Mental health is perhaps one of the most unfortunate terms to still exist in health and healthcare-related professions today. It still carries a massive and completely unwarranted stigma from days past, when any type of mental illness was associated with what is known as asylums or loony bins.
Many people still have an association of mental health as being related to individuals who are, in some sense, extremely dangerous or out of control, or who have illnesses or conditions that need to be heavily regulated by medications that effectively deaden them as people and turn them into zombies. It is still a widely held belief that these patients, without this type of medication, whether they are inpatients or outpatients, would be extremely dangerous and liable to attack people either in their own home or on the streets, without cause.
The stereotypical view of patients with mental illness has developed over many decades, and to simply say that it is untrue does not change the deep, underlying suspicion that many people have of what mental health means. Even putting mental health in the context of how and why people were locked up in asylums over the decades seems to make little difference in the perception of mental health in today's world.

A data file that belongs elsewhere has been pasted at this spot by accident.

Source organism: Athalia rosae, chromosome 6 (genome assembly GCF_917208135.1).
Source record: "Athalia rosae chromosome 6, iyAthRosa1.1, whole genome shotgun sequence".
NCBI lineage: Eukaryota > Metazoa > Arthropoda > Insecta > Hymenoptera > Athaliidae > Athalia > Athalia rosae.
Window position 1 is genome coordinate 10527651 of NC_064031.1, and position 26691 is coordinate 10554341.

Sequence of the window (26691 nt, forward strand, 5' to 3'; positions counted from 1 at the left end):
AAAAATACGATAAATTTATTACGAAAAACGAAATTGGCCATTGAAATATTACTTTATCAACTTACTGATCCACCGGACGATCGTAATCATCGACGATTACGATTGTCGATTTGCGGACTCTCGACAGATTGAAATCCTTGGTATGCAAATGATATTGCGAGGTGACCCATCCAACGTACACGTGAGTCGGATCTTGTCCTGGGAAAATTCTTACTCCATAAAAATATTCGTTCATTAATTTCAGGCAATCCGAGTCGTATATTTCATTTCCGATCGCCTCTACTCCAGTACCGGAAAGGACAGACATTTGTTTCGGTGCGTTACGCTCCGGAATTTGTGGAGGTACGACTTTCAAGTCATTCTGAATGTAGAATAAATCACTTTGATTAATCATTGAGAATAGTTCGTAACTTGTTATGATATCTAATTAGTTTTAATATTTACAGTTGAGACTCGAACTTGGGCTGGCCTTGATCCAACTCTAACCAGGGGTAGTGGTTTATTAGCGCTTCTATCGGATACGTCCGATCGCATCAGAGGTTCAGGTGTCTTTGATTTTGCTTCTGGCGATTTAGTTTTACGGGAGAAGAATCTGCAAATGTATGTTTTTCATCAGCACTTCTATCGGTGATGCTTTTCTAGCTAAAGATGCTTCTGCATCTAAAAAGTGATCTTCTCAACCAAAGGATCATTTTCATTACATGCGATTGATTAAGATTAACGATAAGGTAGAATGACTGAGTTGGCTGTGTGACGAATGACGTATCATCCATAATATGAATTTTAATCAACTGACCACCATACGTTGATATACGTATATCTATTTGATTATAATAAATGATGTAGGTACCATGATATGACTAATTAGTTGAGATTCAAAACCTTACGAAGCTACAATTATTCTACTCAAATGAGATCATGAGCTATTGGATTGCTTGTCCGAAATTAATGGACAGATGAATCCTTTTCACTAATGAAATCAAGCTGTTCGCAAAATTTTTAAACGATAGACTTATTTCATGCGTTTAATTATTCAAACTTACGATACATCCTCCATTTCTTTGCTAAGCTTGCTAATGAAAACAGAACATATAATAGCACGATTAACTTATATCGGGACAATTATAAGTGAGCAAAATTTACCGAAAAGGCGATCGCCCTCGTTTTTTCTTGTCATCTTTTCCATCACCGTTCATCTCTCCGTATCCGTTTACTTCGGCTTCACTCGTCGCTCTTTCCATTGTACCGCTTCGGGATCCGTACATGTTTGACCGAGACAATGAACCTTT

If people explain what mental health means by referencing specific types of illnesses such as depression, bipolar disorder, and alcoholism, then there is a much greater chance that the stigma and stereotype associated with mental health will actually get broken down. The other unfortunate thing about mental health is that it separates the mind from the greater notion of health, as opposed to seeing health as a holistic process that involves body, mind, and soul.